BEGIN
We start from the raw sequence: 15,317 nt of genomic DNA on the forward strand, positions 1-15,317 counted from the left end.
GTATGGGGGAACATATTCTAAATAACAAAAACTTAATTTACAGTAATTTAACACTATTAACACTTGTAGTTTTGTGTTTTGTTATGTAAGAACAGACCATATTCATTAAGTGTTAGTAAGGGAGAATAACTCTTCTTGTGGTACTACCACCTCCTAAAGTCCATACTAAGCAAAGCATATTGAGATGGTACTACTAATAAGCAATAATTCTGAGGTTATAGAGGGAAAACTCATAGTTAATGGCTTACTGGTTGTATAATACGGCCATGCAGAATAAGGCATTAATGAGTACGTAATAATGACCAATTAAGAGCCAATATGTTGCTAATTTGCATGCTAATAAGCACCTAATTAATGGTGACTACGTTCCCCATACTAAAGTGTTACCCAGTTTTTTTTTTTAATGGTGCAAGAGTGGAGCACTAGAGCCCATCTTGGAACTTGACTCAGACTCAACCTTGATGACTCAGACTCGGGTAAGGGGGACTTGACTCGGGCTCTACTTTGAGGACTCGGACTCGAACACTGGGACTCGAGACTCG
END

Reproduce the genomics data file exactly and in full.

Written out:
We start from the raw sequence: 15,317 nt of genomic DNA on the forward strand, positions 1-15,317 counted from the left end.
GTATGGGGGAACATATTCTAAATAACAAAAACTTAATTTACAGTAATTTAACACTATTAACACTTGTAGTTTTGTGTTTTGTTATGTAAGAACAGACCATATTCATTAAGTGTTAGTAAGGGAGAATAACTCTTCTTGTGGTACTACCACCTCCTAAAGTCCATACTAAGCAAAGCATATTGAGATGGTACTACTAATAAGCAATAATTCTGAGGTTATAGAGGGAAAACTCATAGTTAATGGCTTACTGGTTGTATAATACGGCCATGCAGAATAAGGCATTAATGAGTACGTAATAATGACCAATTAAGAGCCAATATGTTGCTAATTTGCATGCTAATAAGCACCTAATTAATGGTGACTACGTTCCCCATACTAAAGTGTTACCCAGTTTTTTTTTTTAATGGTGCAAGAGTGGAGCACTAGAGCCCATCTTGGAACTTGACTCAGACTCAACCTTGATGACTCAGACTCGGGTAAGGGGGACTTGACTCGGGCTCTACTTTGAGGACTCGGACTCGAACACTGGGACTCGAGACTCG